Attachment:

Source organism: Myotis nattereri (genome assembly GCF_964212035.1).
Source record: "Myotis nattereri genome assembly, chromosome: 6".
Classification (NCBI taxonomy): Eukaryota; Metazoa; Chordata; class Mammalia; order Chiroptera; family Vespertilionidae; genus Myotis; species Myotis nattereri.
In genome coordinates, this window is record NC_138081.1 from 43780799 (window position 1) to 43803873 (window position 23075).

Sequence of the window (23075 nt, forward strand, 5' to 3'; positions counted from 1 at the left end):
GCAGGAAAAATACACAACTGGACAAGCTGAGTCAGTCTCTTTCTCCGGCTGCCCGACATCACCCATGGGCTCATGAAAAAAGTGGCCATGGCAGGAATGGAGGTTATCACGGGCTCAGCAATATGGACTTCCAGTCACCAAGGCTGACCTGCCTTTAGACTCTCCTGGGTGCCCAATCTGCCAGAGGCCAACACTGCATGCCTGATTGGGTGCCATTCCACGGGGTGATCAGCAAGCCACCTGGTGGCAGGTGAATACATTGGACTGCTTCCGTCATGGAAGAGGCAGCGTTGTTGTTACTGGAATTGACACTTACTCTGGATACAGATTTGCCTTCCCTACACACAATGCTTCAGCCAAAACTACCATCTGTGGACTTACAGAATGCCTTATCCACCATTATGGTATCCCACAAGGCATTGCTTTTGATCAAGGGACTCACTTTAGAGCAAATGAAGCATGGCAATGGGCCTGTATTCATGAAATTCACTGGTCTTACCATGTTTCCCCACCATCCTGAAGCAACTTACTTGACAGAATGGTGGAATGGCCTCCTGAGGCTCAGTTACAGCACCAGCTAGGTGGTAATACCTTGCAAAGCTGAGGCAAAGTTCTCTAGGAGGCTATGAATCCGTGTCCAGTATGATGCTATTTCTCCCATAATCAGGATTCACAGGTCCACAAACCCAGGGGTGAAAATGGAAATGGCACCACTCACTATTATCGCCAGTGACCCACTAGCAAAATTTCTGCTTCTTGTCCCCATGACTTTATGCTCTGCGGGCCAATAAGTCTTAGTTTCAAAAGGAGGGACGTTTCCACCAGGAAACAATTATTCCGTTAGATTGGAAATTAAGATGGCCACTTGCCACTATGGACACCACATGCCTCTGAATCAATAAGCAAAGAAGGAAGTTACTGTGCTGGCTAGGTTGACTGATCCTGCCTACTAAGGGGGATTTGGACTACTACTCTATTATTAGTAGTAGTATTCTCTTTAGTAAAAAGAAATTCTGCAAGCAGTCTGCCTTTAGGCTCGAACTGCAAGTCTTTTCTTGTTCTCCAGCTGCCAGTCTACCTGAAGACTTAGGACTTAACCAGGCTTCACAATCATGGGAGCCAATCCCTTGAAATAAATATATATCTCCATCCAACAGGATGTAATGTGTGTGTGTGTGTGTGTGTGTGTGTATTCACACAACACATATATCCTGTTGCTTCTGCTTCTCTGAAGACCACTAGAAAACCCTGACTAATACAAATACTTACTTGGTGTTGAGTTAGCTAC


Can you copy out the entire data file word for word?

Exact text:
Source organism: Myotis nattereri (genome assembly GCF_964212035.1).
Source record: "Myotis nattereri genome assembly, chromosome: 6".
Classification (NCBI taxonomy): Eukaryota; Metazoa; Chordata; class Mammalia; order Chiroptera; family Vespertilionidae; genus Myotis; species Myotis nattereri.
In genome coordinates, this window is record NC_138081.1 from 43780799 (window position 1) to 43803873 (window position 23075).

Sequence of the window (23075 nt, forward strand, 5' to 3'; positions counted from 1 at the left end):
GCAGGAAAAATACACAACTGGACAAGCTGAGTCAGTCTCTTTCTCCGGCTGCCCGACATCACCCATGGGCTCATGAAAAAAGTGGCCATGGCAGGAATGGAGGTTATCACGGGCTCAGCAATATGGACTTCCAGTCACCAAGGCTGACCTGCCTTTAGACTCTCCTGGGTGCCCAATCTGCCAGAGGCCAACACTGCATGCCTGATTGGGTGCCATTCCACGGGGTGATCAGCAAGCCACCTGGTGGCAGGTGAATACATTGGACTGCTTCCGTCATGGAAGAGGCAGCGTTGTTGTTACTGGAATTGACACTTACTCTGGATACAGATTTGCCTTCCCTACACACAATGCTTCAGCCAAAACTACCATCTGTGGACTTACAGAATGCCTTATCCACCATTATGGTATCCCACAAGGCATTGCTTTTGATCAAGGGACTCACTTTAGAGCAAATGAAGCATGGCAATGGGCCTGTATTCATGAAATTCACTGGTCTTACCATGTTTCCCCACCATCCTGAAGCAACTTACTTGACAGAATGGTGGAATGGCCTCCTGAGGCTCAGTTACAGCACCAGCTAGGTGGTAATACCTTGCAAAGCTGAGGCAAAGTTCTCTAGGAGGCTATGAATCCGTGTCCAGTATGATGCTATTTCTCCCATAATCAGGATTCACAGGTCCACAAACCCAGGGGTGAAAATGGAAATGGCACCACTCACTATTATCGCCAGTGACCCACTAGCAAAATTTCTGCTTCTTGTCCCCATGACTTTATGCTCTGCGGGCCAATAAGTCTTAGTTTCAAAAGGAGGGACGTTTCCACCAGGAAACAATTATTCCGTTAGATTGGAAATTAAGATGGCCACTTGCCACTATGGACACCACATGCCTCTGAATCAATAAGCAAAGAAGGAAGTTACTGTGCTGGCTAGGTTGACTGATCCTGCCTACTAAGGGGGATTTGGACTACTACTCTATTATTAGTAGTAGTATTCTCTTTAGTAAAAAGAAATTCTGCAAGCAGTCTGCCTTTAGGCTCGAACTGCAAGTCTTTTCTTGTTCTCCAGCTGCCAGTCTACCTGAAGACTTAGGACTTAACCAGGCTTCACAATCATGGGAGCCAATCCCTTGAAATAAATATATATCTCCATCCAACAGGATGTAATGTGTGTGTGTGTGTGTGTGTGTGTGTATTCACACAACACATATATCCTGTTGCTTCTGCTTCTCTGAAGACCACTAGAAAACCCTGACTAATACAAATACTTACTTGGTGTTGAGTTAGCTAC